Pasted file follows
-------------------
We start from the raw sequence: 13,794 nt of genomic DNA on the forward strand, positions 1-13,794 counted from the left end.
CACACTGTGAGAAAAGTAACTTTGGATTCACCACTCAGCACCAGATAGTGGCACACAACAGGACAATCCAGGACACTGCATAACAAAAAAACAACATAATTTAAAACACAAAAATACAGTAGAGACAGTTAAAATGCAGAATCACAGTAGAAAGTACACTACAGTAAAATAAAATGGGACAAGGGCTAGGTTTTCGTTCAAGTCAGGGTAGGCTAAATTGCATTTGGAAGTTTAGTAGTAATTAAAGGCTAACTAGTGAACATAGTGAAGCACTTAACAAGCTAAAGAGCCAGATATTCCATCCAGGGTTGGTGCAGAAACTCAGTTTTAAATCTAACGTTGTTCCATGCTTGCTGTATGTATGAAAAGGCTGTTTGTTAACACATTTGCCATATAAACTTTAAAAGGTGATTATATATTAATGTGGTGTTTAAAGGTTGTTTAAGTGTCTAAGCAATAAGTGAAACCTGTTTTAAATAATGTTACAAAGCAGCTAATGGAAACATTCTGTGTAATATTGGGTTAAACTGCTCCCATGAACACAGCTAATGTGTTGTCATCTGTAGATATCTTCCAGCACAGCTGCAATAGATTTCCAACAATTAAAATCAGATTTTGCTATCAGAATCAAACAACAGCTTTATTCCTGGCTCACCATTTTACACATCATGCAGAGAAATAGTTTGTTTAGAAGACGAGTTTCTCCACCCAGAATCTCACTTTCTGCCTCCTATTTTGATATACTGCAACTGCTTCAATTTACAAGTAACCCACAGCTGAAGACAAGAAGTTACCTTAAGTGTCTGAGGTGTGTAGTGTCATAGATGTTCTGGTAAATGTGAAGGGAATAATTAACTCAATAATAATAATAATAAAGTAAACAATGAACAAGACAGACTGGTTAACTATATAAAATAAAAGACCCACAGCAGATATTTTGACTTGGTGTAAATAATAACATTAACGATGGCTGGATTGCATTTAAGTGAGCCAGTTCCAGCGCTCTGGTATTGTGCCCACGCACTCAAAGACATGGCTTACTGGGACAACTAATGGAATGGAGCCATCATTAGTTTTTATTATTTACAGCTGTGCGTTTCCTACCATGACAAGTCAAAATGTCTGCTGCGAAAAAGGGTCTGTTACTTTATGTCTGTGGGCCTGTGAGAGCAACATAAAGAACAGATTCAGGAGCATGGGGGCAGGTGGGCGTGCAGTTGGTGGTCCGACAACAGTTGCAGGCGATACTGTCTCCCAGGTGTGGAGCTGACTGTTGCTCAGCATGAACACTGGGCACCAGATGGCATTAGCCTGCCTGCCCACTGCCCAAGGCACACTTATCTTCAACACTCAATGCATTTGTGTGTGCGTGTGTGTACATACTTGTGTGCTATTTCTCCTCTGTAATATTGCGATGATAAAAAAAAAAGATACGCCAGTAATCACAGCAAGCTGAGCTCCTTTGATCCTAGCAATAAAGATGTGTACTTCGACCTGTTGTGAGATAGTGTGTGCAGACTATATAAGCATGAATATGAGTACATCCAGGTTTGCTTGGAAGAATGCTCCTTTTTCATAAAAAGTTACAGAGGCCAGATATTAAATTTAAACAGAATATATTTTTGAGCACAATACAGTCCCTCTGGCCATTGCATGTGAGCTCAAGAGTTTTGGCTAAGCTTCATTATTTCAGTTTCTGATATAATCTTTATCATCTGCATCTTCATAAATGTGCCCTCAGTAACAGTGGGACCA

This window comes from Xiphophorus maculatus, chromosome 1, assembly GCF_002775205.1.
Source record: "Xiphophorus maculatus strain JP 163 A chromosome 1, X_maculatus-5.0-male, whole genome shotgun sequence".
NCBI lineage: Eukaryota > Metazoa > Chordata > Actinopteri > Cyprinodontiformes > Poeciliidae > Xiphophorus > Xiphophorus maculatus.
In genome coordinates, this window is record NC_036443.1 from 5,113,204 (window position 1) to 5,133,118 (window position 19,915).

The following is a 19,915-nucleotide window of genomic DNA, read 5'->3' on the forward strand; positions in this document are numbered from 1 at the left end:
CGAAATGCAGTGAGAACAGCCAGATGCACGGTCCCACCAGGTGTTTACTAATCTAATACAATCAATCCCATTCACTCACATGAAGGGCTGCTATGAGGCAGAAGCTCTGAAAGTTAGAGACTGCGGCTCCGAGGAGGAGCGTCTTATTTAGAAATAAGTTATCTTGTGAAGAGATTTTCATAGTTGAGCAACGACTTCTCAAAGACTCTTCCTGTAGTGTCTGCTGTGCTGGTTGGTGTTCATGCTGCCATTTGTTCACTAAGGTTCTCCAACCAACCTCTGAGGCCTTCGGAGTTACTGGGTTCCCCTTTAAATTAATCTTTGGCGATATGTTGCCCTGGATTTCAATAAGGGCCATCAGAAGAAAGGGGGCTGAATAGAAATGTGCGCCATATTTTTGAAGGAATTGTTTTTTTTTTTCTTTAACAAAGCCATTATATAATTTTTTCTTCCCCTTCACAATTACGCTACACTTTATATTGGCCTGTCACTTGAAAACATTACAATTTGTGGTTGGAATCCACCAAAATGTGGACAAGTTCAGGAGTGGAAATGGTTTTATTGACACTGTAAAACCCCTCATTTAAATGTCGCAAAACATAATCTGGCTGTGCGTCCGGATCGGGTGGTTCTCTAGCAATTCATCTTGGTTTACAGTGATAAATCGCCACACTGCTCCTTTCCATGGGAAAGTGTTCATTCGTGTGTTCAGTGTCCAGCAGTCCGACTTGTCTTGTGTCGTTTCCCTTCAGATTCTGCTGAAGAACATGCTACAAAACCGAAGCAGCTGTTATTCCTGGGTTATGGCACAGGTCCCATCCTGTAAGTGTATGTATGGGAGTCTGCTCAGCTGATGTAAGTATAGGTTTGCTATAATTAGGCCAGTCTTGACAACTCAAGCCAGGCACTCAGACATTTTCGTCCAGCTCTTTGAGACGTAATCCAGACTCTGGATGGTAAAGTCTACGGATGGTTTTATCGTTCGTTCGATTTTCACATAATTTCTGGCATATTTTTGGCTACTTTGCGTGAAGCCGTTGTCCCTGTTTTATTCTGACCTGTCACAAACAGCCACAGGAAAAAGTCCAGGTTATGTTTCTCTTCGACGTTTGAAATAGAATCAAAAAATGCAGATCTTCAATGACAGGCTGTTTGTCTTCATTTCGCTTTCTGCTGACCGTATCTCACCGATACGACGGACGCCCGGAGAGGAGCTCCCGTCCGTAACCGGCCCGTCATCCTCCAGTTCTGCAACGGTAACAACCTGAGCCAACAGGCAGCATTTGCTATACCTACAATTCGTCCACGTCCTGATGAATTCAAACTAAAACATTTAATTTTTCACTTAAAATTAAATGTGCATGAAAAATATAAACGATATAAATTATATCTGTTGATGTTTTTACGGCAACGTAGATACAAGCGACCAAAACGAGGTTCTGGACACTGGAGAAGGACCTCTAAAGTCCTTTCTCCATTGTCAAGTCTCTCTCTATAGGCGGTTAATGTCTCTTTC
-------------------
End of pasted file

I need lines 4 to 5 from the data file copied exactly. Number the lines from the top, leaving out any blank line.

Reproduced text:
Source record: "Xiphophorus maculatus strain JP 163 A chromosome 1, X_maculatus-5.0-male, whole genome shotgun sequence".
NCBI lineage: Eukaryota > Metazoa > Chordata > Actinopteri > Cyprinodontiformes > Poeciliidae > Xiphophorus > Xiphophorus maculatus.